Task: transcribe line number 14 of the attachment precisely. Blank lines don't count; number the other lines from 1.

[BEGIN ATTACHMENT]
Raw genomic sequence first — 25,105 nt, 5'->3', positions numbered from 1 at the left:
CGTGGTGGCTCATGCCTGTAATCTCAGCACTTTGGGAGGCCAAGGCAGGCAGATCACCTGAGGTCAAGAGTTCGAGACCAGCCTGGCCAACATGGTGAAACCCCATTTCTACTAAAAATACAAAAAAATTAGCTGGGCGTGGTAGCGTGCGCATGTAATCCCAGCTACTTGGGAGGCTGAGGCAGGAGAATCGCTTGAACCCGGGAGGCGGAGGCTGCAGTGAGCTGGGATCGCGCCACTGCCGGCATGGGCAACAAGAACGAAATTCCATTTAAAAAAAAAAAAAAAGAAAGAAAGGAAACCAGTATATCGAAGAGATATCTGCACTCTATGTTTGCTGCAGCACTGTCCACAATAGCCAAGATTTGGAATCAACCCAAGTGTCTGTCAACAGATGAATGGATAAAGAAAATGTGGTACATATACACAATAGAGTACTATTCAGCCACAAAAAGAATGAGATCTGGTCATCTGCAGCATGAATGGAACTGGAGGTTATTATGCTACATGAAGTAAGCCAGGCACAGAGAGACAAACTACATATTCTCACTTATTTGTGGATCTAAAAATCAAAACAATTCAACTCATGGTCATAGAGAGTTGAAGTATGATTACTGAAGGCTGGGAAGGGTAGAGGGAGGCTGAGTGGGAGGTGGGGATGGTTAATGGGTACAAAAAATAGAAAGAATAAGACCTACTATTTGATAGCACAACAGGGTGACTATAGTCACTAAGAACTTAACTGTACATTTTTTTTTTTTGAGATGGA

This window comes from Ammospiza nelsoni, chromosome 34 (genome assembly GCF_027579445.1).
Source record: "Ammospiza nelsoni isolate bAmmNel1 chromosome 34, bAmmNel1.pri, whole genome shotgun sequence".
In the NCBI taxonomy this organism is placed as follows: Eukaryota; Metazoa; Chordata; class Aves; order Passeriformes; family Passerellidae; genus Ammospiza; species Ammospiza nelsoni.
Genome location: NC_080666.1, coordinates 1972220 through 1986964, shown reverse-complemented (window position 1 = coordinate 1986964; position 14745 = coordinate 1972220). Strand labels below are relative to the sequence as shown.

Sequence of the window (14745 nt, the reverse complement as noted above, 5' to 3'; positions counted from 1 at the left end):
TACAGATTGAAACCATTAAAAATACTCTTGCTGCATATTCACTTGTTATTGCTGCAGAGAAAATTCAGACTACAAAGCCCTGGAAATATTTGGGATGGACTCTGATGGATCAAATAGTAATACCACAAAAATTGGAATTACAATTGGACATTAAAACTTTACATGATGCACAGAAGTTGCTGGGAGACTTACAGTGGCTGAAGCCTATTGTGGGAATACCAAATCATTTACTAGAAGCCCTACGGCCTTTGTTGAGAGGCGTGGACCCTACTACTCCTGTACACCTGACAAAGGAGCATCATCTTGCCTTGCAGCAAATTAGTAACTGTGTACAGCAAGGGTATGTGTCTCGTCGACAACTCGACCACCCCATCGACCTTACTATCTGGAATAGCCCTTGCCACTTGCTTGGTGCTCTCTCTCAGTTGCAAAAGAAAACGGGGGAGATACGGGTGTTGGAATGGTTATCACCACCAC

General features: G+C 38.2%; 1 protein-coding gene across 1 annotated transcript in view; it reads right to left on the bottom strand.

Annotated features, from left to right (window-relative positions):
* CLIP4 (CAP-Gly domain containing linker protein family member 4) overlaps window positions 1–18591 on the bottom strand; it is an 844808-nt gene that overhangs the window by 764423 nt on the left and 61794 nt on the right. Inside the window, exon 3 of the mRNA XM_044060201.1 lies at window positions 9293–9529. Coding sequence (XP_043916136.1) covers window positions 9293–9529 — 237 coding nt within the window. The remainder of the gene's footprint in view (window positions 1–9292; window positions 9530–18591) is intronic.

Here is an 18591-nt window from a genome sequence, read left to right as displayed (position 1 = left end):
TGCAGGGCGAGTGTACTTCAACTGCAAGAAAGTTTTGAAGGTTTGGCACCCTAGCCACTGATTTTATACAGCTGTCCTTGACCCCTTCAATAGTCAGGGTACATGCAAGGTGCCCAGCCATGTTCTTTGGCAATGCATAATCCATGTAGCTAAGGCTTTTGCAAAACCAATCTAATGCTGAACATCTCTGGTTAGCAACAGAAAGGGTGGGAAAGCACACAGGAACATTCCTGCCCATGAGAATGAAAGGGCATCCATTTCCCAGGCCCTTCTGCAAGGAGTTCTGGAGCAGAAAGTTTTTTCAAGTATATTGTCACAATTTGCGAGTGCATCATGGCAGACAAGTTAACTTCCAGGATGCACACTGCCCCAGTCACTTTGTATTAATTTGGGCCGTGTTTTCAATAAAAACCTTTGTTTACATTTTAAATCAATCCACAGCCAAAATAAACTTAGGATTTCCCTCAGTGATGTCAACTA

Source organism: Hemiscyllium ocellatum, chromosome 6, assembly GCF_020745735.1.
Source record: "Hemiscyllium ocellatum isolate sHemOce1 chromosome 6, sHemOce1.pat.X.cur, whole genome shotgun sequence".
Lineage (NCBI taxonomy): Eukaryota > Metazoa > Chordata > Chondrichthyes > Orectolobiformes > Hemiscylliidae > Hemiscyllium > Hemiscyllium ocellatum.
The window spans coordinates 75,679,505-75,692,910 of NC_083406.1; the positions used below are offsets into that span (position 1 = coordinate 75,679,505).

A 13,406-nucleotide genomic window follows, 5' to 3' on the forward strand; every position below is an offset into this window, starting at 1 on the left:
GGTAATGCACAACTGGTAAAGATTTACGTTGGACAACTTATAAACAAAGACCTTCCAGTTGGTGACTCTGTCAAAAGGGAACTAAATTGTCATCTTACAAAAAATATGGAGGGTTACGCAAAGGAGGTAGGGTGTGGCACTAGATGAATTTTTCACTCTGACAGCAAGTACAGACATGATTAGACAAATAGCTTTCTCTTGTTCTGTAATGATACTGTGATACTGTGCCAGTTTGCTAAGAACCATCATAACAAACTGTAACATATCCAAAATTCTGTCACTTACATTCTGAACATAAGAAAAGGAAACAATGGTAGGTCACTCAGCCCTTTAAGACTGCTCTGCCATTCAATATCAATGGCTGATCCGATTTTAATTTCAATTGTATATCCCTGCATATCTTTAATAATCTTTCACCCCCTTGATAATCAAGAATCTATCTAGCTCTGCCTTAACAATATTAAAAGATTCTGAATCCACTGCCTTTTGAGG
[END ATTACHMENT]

Source organism: Hemiscyllium ocellatum, chromosome 6, assembly GCF_020745735.1.